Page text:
November 2, 2011

SCA Family Stories: Ted Braun

SCA Professor talks about his upcoming event

Professor Ted Braun can be described many ways. He’s an award winning writer/director whose film Darfur Now shaped the international conversation about Sudan. He’s a sought after professor, known for his passionate and detailed style, whose classes fill up quickly and always have a waiting list. He’s a proud SCA alumnus.

SCA Professor Ted Braun

Professor Braun recently got in touch with SCA Family Stories to talk about his upcoming conversation with the Prosecutor of the International Criminal Court, Luis Moreno-Ocampo on Sunday, November 6th at 5 PM.

To RSVP for the event, please follow the link:

Moving the World: An Evening with Luis Moreno-Ocampois a really great opportunity for students to learn and discuss the role of film in relation to human rights. Tell us a little about the event and what we can expect. You can expect a fascinating evening with a major figure on the global stage, Luis Moreno-Ocampo, holder of arguably the most powerful office in international justice, Prosecutor of the International Criminal Court. The Prosecutor and I are going to talk about ways in which the cinematic arts can be used to shift the global conversation, particularly narratives - types of stories and characters - that deal with mass crimes of the sort his office prosecutes: war crimes, crimes against humanity and genocide.

Following that conversation we're extremely fortunate to be joined by Sid Sheinberg, the former President and COO of Universal Pictures, now Vice Chair of Human Rights Watch, Dr. Stephen Smith, Executive Director of the Shoah Foundation, and USC Alum Jed Jenkins of the social action documentary group Invisible Children, who will join us to expand the discussion with their considerable experience and expertise.  The evening closes with the Prosecutor fielding questions from the audience in a rare open public forum.

How did the event come about?Mr. Moreno-Ocampo and I got to know each other while I was directing Darfur Now, a feature documentary about the ongoing crisis in Sudan that Participant Media and Warner Bros financed and distributed.  He was one of the principal subjects of the film and the experience of making the documentary and the results were satisfying for us both. Since then we've stayed in touch, discussing ways we might work together again.  When I learned he was visiting Los Angeles in early November, we spoke about a visit to USC, where there's a great deal of interest among the faculty and students in various aspects of human rights and international justice.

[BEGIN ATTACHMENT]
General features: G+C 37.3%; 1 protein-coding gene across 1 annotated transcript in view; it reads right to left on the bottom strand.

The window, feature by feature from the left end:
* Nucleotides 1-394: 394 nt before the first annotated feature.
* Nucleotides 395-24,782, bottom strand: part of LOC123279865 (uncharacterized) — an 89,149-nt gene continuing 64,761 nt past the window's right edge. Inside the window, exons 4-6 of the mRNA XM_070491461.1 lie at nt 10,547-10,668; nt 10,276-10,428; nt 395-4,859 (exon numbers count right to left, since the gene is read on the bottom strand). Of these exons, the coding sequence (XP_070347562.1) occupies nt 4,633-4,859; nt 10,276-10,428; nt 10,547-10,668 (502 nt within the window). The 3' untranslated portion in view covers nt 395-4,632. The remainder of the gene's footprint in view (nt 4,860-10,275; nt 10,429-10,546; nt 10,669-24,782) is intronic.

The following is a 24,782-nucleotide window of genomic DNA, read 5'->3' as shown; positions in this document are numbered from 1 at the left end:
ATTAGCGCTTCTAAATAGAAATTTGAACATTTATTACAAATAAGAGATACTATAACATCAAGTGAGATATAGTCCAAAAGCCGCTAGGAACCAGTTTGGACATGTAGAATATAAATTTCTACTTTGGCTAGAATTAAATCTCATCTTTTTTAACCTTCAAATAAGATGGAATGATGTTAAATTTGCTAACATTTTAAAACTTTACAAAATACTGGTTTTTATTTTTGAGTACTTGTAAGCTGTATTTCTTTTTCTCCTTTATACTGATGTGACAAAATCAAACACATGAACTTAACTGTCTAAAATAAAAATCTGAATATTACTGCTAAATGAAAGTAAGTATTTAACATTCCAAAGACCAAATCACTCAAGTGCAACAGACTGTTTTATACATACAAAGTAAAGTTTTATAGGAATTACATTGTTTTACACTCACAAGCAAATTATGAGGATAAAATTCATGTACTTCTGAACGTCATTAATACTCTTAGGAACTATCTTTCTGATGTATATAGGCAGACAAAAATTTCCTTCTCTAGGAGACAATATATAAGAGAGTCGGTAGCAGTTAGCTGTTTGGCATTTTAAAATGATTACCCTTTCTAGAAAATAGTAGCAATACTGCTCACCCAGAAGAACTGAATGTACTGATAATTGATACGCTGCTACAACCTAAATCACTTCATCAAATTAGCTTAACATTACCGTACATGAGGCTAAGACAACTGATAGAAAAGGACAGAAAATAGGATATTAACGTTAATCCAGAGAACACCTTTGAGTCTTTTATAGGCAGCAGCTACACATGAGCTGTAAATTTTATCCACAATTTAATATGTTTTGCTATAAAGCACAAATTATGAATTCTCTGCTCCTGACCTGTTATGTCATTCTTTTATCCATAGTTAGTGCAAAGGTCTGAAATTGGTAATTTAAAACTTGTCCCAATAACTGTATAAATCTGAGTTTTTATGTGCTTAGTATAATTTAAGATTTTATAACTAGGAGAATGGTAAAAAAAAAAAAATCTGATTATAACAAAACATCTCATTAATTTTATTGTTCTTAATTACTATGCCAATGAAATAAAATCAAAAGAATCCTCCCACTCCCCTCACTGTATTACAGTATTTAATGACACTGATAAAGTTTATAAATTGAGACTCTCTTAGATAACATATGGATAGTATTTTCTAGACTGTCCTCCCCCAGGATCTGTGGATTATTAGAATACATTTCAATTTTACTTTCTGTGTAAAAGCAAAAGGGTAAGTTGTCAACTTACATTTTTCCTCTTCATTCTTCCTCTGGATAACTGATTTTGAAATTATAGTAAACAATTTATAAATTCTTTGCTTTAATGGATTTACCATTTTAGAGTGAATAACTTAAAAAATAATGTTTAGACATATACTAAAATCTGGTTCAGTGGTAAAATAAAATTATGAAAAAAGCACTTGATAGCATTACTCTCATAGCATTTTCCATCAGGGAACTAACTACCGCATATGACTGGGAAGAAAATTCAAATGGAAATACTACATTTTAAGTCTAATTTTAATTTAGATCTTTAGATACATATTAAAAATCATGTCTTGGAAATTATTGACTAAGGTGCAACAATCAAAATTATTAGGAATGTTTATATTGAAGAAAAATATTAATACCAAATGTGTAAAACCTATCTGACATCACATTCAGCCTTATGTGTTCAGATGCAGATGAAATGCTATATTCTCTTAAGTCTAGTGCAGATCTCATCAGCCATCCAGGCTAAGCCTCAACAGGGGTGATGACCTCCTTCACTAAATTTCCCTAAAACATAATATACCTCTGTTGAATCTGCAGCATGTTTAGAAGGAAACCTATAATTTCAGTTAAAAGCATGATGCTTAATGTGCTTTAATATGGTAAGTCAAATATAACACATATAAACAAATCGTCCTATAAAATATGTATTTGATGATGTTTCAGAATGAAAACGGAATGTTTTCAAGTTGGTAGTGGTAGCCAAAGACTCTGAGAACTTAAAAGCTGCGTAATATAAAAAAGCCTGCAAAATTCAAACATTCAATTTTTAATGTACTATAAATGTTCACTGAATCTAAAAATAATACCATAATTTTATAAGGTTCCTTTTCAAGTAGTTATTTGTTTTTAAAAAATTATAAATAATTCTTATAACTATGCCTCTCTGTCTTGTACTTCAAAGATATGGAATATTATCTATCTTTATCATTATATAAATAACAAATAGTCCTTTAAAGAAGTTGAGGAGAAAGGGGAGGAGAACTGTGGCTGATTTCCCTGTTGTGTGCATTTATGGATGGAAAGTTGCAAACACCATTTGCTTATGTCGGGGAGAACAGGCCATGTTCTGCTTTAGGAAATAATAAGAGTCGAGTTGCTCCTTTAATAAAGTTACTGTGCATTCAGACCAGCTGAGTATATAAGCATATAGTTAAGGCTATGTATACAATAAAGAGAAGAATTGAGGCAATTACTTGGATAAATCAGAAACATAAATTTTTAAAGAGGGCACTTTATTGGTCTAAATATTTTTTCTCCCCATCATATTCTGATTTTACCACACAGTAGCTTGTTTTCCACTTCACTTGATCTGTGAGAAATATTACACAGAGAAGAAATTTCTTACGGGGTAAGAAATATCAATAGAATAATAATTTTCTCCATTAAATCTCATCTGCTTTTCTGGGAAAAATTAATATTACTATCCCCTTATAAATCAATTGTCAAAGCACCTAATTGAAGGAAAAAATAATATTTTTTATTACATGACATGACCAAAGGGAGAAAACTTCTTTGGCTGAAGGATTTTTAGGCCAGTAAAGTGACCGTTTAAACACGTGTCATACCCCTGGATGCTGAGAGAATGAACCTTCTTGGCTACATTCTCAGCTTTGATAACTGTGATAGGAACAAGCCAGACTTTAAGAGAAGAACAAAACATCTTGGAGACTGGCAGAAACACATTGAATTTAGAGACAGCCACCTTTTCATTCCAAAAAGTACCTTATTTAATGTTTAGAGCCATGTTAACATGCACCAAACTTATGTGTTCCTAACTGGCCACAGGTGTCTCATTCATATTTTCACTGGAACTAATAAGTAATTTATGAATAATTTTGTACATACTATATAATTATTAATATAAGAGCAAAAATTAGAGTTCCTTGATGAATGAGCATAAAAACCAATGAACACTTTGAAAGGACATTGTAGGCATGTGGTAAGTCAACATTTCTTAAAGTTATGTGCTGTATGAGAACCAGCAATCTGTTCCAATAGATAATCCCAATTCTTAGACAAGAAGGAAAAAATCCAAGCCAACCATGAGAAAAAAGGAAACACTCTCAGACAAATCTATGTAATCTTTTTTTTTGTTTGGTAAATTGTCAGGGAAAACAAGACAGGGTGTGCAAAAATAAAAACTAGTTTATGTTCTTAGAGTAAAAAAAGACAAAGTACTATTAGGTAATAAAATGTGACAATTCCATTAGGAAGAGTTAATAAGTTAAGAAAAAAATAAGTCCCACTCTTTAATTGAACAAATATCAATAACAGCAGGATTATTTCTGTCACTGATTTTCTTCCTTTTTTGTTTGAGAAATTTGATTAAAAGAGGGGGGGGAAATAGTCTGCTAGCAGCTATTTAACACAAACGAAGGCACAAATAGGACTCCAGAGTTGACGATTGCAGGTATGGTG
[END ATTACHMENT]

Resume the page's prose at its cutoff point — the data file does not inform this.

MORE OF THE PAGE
The Prosecutor had a number of invitations to speak while here in Southern California but chose the

Luis Moreno-Ocampo

School of Cinematic Arts at USC because he wants to connect with the filmmakers of the future.  Our Dean, Elizabeth Daley was immediately supportive and we were fortunate to have had the partnership and support of the Gould School of Law, its Dean Bob Rasmussen, and the director of their Human Rights Clinic, Hannah Garry.

USC and the School of Cinematic Arts have a long history of working with human rights from the Shoah Foundation Institute to your Darfur Now. How important is it for media makers to be conscious of bigger world issues?A awareness of world issues is as important for media makers as it is for any individual.  As the 9/11 attacks of ten years ago reminded Americans, you never know when the problems of the world can reach out and affect you, or when and how you or your country can affect human beings across the planet.  But I think there's an added pair of elements for those of us practicing the cinematic arts  - an opportunity and a responsibility.  The opportunity is that the world is full of incredible stories. When you open yourself and become curious about other people and their dreams and struggles you discover no end of great films, television series, documentaries, games and so on.